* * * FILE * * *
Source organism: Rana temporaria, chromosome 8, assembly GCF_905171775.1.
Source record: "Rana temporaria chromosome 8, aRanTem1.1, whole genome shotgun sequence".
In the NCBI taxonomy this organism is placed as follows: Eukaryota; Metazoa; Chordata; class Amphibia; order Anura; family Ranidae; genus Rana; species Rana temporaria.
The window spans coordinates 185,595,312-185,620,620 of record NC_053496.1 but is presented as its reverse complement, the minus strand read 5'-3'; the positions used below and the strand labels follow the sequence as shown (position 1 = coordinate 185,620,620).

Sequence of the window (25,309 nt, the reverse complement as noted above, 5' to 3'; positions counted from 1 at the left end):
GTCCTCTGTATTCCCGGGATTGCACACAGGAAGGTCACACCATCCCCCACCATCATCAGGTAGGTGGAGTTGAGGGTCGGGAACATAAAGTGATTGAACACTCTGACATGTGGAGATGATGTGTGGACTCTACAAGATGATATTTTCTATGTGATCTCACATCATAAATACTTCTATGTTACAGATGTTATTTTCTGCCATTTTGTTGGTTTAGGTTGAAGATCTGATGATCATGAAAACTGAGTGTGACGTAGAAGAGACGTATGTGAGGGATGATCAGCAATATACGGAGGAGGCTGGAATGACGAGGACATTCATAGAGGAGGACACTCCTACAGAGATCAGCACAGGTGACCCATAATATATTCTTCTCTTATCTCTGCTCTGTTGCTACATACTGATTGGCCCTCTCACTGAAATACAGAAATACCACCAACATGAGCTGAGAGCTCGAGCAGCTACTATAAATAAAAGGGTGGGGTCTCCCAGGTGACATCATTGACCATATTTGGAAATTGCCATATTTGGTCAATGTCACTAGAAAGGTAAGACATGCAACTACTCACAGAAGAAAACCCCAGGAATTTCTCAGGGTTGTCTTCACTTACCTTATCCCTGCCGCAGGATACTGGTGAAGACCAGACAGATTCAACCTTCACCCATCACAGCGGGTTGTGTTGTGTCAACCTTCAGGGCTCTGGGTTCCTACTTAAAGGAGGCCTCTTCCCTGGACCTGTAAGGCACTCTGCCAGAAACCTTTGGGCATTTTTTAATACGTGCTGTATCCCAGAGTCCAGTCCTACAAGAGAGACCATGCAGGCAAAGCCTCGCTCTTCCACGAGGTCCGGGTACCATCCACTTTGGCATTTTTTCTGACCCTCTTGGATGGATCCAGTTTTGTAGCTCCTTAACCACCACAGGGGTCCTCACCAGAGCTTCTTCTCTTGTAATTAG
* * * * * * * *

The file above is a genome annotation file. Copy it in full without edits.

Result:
Source organism: Rana temporaria, chromosome 8, assembly GCF_905171775.1.
Source record: "Rana temporaria chromosome 8, aRanTem1.1, whole genome shotgun sequence".
In the NCBI taxonomy this organism is placed as follows: Eukaryota; Metazoa; Chordata; class Amphibia; order Anura; family Ranidae; genus Rana; species Rana temporaria.
The window spans coordinates 185,595,312-185,620,620 of record NC_053496.1 but is presented as its reverse complement, the minus strand read 5'-3'; the positions used below and the strand labels follow the sequence as shown (position 1 = coordinate 185,620,620).

Sequence of the window (25,309 nt, the reverse complement as noted above, 5' to 3'; positions counted from 1 at the left end):
GTCCTCTGTATTCCCGGGATTGCACACAGGAAGGTCACACCATCCCCCACCATCATCAGGTAGGTGGAGTTGAGGGTCGGGAACATAAAGTGATTGAACACTCTGACATGTGGAGATGATGTGTGGACTCTACAAGATGATATTTTCTATGTGATCTCACATCATAAATACTTCTATGTTACAGATGTTATTTTCTGCCATTTTGTTGGTTTAGGTTGAAGATCTGATGATCATGAAAACTGAGTGTGACGTAGAAGAGACGTATGTGAGGGATGATCAGCAATATACGGAGGAGGCTGGAATGACGAGGACATTCATAGAGGAGGACACTCCTACAGAGATCAGCACAGGTGACCCATAATATATTCTTCTCTTATCTCTGCTCTGTTGCTACATACTGATTGGCCCTCTCACTGAAATACAGAAATACCACCAACATGAGCTGAGAGCTCGAGCAGCTACTATAAATAAAAGGGTGGGGTCTCCCAGGTGACATCATTGACCATATTTGGAAATTGCCATATTTGGTCAATGTCACTAGAAAGGTAAGACATGCAACTACTCACAGAAGAAAACCCCAGGAATTTCTCAGGGTTGTCTTCACTTACCTTATCCCTGCCGCAGGATACTGGTGAAGACCAGACAGATTCAACCTTCACCCATCACAGCGGGTTGTGTTGTGTCAACCTTCAGGGCTCTGGGTTCCTACTTAAAGGAGGCCTCTTCCCTGGACCTGTAAGGCACTCTGCCAGAAACCTTTGGGCATTTTTTAATACGTGCTGTATCCCAGAGTCCAGTCCTACAAGAGAGACCATGCAGGCAAAGCCTCGCTCTTCCACGAGGTCCGGGTACCATCCACTTTGGCATTTTTTCTGACCCTCTTGGATGGATCCAGTTTTGTAGCTCCTTAACCACCACAGGGGTCCTCACCAGAGCTTCTTCTCTTGTAATTAG